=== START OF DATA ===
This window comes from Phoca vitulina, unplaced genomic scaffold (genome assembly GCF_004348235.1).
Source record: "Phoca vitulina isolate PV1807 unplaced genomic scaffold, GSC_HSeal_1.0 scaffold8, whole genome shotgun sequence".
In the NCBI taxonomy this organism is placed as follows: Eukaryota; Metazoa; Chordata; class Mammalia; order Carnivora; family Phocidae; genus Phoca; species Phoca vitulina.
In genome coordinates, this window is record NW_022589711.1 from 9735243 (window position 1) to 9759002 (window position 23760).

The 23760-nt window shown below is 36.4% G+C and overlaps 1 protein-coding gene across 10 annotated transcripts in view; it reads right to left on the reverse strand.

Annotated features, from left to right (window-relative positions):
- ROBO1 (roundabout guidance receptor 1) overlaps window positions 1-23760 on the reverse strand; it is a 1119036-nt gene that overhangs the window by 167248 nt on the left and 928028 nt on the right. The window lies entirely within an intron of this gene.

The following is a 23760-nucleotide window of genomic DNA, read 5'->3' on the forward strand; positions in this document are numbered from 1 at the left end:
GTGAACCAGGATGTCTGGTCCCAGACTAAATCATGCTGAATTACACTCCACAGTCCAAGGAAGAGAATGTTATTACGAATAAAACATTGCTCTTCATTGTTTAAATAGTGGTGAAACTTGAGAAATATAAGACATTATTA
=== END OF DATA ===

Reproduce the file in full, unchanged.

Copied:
This window comes from Phoca vitulina, unplaced genomic scaffold (genome assembly GCF_004348235.1).
Source record: "Phoca vitulina isolate PV1807 unplaced genomic scaffold, GSC_HSeal_1.0 scaffold8, whole genome shotgun sequence".
In the NCBI taxonomy this organism is placed as follows: Eukaryota; Metazoa; Chordata; class Mammalia; order Carnivora; family Phocidae; genus Phoca; species Phoca vitulina.
In genome coordinates, this window is record NW_022589711.1 from 9735243 (window position 1) to 9759002 (window position 23760).

The 23760-nt window shown below is 36.4% G+C and overlaps 1 protein-coding gene across 10 annotated transcripts in view; it reads right to left on the reverse strand.

Annotated features, from left to right (window-relative positions):
- ROBO1 (roundabout guidance receptor 1) overlaps window positions 1-23760 on the reverse strand; it is a 1119036-nt gene that overhangs the window by 167248 nt on the left and 928028 nt on the right. The window lies entirely within an intron of this gene.

The following is a 23760-nucleotide window of genomic DNA, read 5'->3' on the forward strand; positions in this document are numbered from 1 at the left end:
GTGAACCAGGATGTCTGGTCCCAGACTAAATCATGCTGAATTACACTCCACAGTCCAAGGAAGAGAATGTTATTACGAATAAAACATTGCTCTTCATTGTTTAAATAGTGGTGAAACTTGAGAAATATAAGACATTATTA